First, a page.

Like Dennis Rodman and Madonna, it’s a relationship that seems unlikely. But findings from a new U.S. retrospective cohort study indicate that patients with Inflammatory Bowel Disease (IBD), especially those receiving the thiopurine class of medications to treat IBD, may be at risk for developing non-melanoma skin cancer (NMSC).
Dr. Millie Long of the University of North Carolina, Chapel Hill, and her colleagues investigated if IBD could be associated with a higher risk of non-melanoma skin cancer, and if the risk of that NMSC increased as a result of immunosuppressive and biologic medications.
IBD includes two related but different diseases: ulcerative colitis and Crohn's disease. These diseases cause chronic inflammation of the intestinal tract, which leads to a variety of symptoms and can also involve organs other than the intestines. IBD is a lifelong disease with periods of active disease alternating with periods of disease control (remission). IBD is sometimes confused with, but is different than irritable bowel syndrome.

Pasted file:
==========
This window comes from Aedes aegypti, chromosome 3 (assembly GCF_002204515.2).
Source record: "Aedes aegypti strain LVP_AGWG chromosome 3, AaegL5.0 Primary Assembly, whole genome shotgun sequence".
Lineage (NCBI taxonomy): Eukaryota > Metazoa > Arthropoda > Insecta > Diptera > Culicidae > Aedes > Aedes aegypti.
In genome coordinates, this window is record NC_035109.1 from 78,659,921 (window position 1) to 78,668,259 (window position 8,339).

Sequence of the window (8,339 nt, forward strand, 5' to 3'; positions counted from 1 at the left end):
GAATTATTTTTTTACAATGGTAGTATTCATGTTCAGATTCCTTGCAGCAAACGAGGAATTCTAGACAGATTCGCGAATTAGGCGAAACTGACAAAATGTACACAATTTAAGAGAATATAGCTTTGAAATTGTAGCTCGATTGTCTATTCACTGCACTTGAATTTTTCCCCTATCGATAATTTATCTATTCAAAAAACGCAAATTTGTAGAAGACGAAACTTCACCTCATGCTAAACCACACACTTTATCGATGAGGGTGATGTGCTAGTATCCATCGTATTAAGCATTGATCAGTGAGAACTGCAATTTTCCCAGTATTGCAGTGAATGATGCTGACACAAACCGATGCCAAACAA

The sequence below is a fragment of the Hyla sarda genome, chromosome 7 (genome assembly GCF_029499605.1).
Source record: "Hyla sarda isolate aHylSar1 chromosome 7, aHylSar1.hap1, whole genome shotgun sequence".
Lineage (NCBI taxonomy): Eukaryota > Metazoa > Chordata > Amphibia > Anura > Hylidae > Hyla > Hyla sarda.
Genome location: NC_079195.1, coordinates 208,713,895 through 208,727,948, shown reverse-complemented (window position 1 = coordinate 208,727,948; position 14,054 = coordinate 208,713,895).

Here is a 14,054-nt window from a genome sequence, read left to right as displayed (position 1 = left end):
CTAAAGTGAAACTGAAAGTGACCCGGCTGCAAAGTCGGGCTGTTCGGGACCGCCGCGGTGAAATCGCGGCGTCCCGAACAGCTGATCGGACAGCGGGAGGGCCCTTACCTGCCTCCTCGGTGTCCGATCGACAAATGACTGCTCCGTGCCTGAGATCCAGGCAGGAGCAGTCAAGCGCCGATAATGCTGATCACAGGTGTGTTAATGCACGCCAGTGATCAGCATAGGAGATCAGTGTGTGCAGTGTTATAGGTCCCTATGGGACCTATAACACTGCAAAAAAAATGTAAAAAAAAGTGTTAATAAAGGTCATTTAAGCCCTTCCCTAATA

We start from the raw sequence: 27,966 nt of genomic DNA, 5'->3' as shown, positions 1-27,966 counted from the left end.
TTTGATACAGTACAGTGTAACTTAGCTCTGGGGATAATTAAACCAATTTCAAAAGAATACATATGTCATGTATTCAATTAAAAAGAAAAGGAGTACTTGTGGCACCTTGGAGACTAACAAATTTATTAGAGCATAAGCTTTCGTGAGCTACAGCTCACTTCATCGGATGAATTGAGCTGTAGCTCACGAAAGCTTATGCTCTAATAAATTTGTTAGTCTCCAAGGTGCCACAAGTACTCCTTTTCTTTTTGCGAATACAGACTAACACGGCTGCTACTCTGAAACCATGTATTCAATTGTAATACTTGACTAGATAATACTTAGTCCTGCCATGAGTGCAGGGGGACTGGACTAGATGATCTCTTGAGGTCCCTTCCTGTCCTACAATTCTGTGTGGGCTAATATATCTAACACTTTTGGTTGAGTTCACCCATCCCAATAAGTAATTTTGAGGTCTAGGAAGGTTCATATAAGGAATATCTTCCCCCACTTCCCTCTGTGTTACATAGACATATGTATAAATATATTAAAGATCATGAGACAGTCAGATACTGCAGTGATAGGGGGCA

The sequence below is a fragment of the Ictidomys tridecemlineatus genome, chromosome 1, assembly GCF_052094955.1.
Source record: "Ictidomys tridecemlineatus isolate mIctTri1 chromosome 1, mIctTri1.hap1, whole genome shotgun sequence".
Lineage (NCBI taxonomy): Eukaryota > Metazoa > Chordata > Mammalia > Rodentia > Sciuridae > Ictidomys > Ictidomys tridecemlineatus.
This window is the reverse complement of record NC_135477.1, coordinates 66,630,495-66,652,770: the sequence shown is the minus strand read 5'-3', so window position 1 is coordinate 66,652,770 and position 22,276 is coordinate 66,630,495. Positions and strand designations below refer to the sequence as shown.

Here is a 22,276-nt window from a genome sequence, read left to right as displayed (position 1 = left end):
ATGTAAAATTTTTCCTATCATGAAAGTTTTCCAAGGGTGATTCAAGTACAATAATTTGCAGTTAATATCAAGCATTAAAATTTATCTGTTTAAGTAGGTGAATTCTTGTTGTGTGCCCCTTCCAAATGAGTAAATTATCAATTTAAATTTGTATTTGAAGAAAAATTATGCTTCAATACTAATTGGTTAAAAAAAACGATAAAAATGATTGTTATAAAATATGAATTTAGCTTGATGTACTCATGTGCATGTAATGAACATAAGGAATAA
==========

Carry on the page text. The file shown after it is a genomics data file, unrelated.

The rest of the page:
According to the American College of Gastroenterology, there are more than one million people with IBD in the United States with new cases diagnosed at a rate of 10 cases per 100,000 people. These diseases account for 700,000 physician visits per year and 100,000 hospitalizations per year in the United States. Ulcerative colitis can be cured with surgery, but Crohn's disease is incurable.
When the patient records of 26,403 patients with Crohn's disease and 26,974 patients with ulcerative colitis, dating from 1996 through 2005 were matched by age, sex and region of the country with three randomly selected control patient records, the incidence rate ratios of non-melanoma skin cancer was higher (1.64) in patients with IBD compared to their matched controls. The researchers then set out to see if recent use of biologic or thiopurine class of immunosuppressive medications had any impact on non-melanoma skin cancer risk.